Although this did not happen directly to Corliss, she said that some of her Chinese friends experienced some harassment at school. When school was still open, some strangers approached them in hallways at LHS and made “ignorant and rude comments,” as described by Corliss. Corliss feels perfectly okay when her friends tease a little, but she is disturbed by the fact that boys they have never met before approached her friends and made these comments. 

To Corliss, there also comes a time when it’s not okay for anyone to make jokes about COVID-19. “There are vulnerable populations everywhere, and people are finally starting to feel that it’s real, and at the same time, some people are rude about it in a potentially dangerous way of thinking about it,” she explained. 

Despite the fact that Corliss is missing out on a lot, she believes the school made the right decision in doing e-learning. She believes it’s very important the school is considerate of everyone’s health.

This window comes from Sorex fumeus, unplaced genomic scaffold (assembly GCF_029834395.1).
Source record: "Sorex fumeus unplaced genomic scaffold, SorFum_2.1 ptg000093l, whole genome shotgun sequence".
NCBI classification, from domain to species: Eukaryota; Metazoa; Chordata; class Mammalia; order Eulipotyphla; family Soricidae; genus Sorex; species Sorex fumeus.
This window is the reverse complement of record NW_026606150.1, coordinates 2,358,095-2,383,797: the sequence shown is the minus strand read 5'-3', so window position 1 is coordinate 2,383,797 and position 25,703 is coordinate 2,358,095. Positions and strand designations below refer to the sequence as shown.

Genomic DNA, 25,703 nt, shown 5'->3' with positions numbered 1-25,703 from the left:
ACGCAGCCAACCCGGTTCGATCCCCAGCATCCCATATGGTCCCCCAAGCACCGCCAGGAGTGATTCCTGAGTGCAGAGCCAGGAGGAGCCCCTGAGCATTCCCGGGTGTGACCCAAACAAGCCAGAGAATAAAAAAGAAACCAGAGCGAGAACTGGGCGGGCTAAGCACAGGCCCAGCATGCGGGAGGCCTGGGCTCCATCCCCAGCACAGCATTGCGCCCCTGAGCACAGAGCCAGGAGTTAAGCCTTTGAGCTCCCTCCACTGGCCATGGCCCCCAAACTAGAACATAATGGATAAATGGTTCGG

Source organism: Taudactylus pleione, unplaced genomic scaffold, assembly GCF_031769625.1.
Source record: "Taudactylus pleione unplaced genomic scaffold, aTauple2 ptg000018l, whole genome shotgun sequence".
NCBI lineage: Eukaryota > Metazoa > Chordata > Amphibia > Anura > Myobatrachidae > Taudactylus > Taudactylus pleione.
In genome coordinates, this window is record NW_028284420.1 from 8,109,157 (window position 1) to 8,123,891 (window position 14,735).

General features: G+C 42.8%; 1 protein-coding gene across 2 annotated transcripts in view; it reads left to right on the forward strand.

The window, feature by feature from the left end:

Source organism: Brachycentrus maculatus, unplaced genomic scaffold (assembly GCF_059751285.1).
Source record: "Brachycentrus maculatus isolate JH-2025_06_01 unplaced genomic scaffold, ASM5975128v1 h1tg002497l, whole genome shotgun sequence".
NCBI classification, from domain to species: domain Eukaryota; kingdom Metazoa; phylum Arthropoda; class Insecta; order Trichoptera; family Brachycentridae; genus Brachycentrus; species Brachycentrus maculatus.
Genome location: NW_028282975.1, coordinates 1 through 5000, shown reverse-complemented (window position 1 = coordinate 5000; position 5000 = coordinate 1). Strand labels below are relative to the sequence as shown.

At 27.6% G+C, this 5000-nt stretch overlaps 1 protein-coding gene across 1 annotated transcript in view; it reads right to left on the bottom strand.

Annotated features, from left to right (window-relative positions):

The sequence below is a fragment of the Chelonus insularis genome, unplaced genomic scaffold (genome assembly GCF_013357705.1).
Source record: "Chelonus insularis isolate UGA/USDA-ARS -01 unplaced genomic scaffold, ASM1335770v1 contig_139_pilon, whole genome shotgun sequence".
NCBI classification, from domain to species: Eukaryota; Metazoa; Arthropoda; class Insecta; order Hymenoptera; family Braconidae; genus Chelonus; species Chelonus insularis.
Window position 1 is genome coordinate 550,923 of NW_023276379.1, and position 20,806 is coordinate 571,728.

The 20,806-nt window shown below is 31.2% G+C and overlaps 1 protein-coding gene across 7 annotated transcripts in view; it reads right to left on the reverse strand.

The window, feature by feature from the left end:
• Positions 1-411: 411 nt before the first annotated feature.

Furthermore, for students like senior Will Anderson, e-learning will be very helpful. 

Anderson has been in quarantine since March 9, and his eighth-grade sister, Hayden, has been home since about Feb. 24. This is due to the fact that his sister has previous health issues. She is normally homeschooled during the flu season to ensure she won’t get sick, but now she isn’t allowed to leave her house at all.

Although Anderson has been able to occasionally leave to do things like go on runs, he isn’t supposed to meet up with anyone. The same is true for his parents, who haven’t been going to work, either. When they do leave the house, they immediately shower and wash their clothes as soon as they get home to be cautious.  

Anderson is relieved that school has been cancelled because this way, he doesn’t feel as behind in his classes. He said the school has been very cooperative with his situation, but he explained it’s been difficult to keep up with learning everything on his own and doing homework. 

“I wasn’t really doing the e-learning situation, it was more so like I was out sick, like I would just be making up work, so I have a week’s worth of stuff to keep doing,” he explained.